About A Name: Delilah

October 24, 2011 § 2 Comments

(c) Albert Michael/StartraksPhoto.com/HELLO Magazine: Delilah Genoveva Stewart del Toro, born August 22, 2011 - her mother's birthday!

Delilah has come a long way. From auspicious beginnings as the Biblical woman who charmed Samson into revealing the secret of his superhuman strength, that very history helped make it one of the most prevalent name choices in literature and music – so much so, that the idea of the name belonging to a temptress who betrayed a man who loved her, for money, has almost entirely faded away.

Today Kimberly Stewart’s Hello! spread with her two-month-old daughter Delilah Genoveva was released, and in it she revealed that her daughter with Oscar-winner Benicio del Toro was named for Tom Jones’ 1968 song “Delilah,” a song she’s always loved. Genoveva, which is Spanish for “juniper tree,” (a variant of the French Genevieve or Geneva) is likely inspired by del Toro’s Puerto Rican heritage.

In September, country singer-songwriter Ashton Shepherd welcomed daughter Raden Delilah – the middle name is Ashton’s as well, so Delilah follows family tradition. And a handful of celebs have also selected the name, the more exotic-looking cousin to popular, on-trend Lily or Lila. In 2007, Laurence Fishburne welcomed daughter Delilah, and in 1998, Delilah Belle was born to actors Harry Hamlin and Lisa Rinna. Canadian journalist (and former Much Music VJ) Erica Ehm welcomed daughter Jessie Delilah in 2003, but rock musician Gregg Allman, who has a son Elijah Blue with singer/actress Cher, was perhaps the most creative user: In 1980, he and then-wife Julie Bindas welcomed daughter Delilah Island. (I wish I could find an account of how she picked up that name! It’s great!)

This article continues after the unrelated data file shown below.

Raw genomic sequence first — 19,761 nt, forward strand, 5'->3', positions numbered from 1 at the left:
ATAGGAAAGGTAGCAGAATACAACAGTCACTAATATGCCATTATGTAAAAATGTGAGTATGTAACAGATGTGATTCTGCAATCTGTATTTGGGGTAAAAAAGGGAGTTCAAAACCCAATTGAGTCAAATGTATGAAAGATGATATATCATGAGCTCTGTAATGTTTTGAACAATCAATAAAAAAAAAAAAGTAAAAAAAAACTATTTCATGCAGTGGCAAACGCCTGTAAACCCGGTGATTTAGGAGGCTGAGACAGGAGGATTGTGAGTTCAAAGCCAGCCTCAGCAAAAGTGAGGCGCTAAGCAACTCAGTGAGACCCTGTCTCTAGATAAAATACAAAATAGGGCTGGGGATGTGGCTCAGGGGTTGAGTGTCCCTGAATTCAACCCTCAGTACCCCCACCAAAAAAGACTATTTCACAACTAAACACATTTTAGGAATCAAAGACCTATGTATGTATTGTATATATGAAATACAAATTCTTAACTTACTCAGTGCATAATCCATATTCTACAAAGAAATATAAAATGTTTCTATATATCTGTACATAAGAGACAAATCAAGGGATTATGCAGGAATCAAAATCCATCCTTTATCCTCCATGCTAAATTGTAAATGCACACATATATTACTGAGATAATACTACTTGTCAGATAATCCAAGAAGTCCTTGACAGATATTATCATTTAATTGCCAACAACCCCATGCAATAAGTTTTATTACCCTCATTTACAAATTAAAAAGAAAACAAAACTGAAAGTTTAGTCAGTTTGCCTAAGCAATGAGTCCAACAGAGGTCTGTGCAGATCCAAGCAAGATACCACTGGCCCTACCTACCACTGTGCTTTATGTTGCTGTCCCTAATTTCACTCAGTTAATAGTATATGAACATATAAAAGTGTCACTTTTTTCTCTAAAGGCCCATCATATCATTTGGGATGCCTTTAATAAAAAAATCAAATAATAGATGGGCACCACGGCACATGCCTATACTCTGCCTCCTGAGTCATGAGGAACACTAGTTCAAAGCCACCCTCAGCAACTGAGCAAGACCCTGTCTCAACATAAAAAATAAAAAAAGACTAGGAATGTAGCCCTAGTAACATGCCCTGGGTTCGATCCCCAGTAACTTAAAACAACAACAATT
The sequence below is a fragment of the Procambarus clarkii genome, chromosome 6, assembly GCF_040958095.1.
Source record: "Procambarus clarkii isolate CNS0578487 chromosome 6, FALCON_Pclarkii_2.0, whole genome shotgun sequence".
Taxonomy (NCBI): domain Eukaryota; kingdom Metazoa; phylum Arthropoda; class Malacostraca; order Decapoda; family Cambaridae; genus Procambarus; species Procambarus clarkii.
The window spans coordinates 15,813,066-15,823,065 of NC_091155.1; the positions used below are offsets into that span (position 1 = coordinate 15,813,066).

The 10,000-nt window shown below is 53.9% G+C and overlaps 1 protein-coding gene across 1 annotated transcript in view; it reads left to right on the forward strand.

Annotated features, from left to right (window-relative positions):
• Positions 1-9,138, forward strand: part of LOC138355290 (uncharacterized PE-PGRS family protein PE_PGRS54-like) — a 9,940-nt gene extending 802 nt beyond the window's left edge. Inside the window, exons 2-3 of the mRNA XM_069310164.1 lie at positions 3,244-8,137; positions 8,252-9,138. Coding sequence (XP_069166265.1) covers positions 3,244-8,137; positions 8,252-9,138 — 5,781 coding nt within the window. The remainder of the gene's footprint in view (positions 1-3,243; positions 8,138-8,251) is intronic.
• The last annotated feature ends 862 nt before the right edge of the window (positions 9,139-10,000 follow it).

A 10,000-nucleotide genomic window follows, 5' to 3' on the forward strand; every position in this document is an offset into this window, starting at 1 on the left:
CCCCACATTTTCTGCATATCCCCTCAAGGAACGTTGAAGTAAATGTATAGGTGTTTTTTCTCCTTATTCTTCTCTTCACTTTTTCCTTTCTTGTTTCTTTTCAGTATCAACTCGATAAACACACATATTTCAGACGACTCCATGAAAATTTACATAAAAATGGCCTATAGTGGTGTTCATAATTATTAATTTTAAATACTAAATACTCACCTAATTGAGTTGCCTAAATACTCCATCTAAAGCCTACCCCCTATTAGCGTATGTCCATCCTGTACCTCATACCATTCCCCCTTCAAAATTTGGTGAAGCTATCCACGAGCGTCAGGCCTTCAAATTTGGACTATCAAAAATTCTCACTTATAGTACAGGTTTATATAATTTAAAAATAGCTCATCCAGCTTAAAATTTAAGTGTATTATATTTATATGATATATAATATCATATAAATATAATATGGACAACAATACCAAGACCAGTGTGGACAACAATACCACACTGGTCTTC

In recent years the name was used in a Grammy-winning pop-rock song, “Hey There Delilah” by the Plain White T’s. The band’s lead singer, Tom Higginson, wrote the song after meeting Delilah DiCrescenzo – a nationally-ranked American steeplechase and cross-country runner. He admitted having a crush on her, but the pair have never been more than friends. Still, Miss DiCrescenzo’s naturally inspiring, literal, flowing name gave her something most girls dream of – her very own hit song!

It’s not just the Plain White T’s and Tom Jones with songs about “Delilah” – count the Cranberries, the Dresden Dolls, and Queen among them. Rock and roll offspring Kimberly Stewart is Rod’s daughter, with model and TV star Alana Hamilton. It’s not surprising she’d be drawn to a name for it’s musical qualities.

The story of Samson and Delilah plays into the HBO TV series Carnivale. Delilah (Lila) is the bearded woman of the sideshow, portrayed by Debra Christofferson, who often butts heads with the caravan leader, Samson (played by Michael J. Anderson).

Not everyone can embrace it. In the early 2000s, on Friends, Ross and Rachel considered naming their daughter Delilah, but when she was born, Rachel against played into Samson and Delilah: “Suddenly she sounds like a Biblical whore.” Their daughter was eventually called Emma – at the time one of the most popular baby names in the US. Friends was the most popular show in the US at the time, and when Ross and Rachel’s baby was born, they gave her America’s favourite name!

But Delilah has been climbing rapidly in the US Top 1000 – it entered in 1995 after sporadic use throughout the 20th Century, and by 2010 had come inside the Top 200. In Hebrew, it means “one who weakened,” from dal (weak, poor). But this is a name that flourishes in spite of it’s root – a name that’s finding it’s feet these days, perhaps because it so closely relates phonetically to names we love, like Lily and Lila, and lately, Lillian.

Can it ever shake it’s root entirely? Probably not. But can it be overlooked? Definitely. One name provides so many diminutive possibilities that a girl named Delilah can be whoever she wants to be! Lilah and Lili are obvious, and there’s Lil, Dee, Del, even Delia (Greek, meaning “from Delos,” which was the Greek goddess Artemis’ birthplace) and Della (German for “noble” – cousin to trendy choices like Adele and Adeline, and it’s a short form of Adelaide).

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